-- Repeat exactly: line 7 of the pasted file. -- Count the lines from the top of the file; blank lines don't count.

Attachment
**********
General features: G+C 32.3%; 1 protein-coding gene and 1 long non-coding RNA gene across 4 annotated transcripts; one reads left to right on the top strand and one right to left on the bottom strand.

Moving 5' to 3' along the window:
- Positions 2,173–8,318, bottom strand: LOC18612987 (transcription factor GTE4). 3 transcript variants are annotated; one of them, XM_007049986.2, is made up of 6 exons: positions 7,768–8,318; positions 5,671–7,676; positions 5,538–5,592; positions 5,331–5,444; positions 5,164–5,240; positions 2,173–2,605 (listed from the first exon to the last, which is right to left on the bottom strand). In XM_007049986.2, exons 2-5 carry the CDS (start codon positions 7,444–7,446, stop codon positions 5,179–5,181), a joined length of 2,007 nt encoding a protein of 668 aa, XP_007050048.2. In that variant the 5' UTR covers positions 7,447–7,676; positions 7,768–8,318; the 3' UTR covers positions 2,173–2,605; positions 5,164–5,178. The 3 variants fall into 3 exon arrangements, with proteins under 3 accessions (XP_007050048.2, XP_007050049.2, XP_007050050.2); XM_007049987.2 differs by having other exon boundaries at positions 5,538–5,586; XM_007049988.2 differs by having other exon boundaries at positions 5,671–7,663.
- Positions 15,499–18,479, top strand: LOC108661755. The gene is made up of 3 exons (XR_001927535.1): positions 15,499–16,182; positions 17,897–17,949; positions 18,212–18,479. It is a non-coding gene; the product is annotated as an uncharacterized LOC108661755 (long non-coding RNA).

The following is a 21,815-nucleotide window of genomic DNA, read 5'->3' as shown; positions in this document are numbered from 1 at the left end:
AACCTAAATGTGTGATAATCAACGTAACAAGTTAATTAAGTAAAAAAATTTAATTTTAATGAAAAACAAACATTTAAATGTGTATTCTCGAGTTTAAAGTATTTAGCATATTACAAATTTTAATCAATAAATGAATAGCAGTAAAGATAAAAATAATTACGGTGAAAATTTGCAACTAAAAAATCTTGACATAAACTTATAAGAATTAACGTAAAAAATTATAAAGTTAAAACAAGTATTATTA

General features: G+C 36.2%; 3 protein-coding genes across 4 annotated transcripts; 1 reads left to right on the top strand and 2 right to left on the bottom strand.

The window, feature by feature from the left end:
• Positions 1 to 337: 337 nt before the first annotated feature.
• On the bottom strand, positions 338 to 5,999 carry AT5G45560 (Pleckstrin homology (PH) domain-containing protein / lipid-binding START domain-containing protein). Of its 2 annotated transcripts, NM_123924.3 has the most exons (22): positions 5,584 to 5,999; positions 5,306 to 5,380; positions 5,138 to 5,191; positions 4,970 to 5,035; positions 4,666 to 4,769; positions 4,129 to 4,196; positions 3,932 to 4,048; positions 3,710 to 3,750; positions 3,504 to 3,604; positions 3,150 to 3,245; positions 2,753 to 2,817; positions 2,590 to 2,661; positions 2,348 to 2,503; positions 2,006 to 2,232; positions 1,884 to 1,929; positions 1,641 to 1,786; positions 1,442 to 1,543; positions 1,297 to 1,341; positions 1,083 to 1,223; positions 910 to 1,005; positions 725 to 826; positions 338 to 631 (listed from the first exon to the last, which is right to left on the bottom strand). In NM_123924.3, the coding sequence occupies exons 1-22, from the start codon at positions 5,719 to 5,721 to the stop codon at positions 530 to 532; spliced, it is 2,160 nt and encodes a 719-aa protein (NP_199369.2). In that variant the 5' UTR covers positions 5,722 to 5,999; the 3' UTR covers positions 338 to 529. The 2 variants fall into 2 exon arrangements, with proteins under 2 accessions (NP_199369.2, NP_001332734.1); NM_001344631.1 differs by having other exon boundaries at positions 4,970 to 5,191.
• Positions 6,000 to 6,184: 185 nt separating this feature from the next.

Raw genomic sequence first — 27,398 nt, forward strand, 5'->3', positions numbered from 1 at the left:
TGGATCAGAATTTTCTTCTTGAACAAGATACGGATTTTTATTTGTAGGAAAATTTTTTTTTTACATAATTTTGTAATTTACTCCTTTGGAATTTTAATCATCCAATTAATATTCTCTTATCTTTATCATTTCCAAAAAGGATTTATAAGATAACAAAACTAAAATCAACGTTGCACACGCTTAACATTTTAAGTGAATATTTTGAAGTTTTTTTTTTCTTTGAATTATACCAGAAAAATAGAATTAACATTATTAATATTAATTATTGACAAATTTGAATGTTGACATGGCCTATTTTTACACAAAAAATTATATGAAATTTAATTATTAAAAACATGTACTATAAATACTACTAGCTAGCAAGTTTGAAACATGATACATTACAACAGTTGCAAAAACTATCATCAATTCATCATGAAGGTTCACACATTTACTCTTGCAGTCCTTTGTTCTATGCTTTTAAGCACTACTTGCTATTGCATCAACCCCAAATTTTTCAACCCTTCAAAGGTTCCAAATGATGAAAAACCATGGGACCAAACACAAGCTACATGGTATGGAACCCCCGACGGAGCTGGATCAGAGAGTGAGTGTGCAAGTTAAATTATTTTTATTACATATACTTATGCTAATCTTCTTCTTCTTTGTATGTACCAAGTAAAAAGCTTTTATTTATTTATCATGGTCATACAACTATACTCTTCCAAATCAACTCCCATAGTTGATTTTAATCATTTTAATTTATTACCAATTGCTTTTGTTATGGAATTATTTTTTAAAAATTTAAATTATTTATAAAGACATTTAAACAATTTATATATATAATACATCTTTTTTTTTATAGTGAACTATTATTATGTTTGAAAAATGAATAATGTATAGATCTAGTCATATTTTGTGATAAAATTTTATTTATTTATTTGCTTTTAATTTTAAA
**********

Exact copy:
General features: G+C 36.2%; 3 protein-coding genes across 4 annotated transcripts; 1 reads left to right on the top strand and 2 right to left on the bottom strand.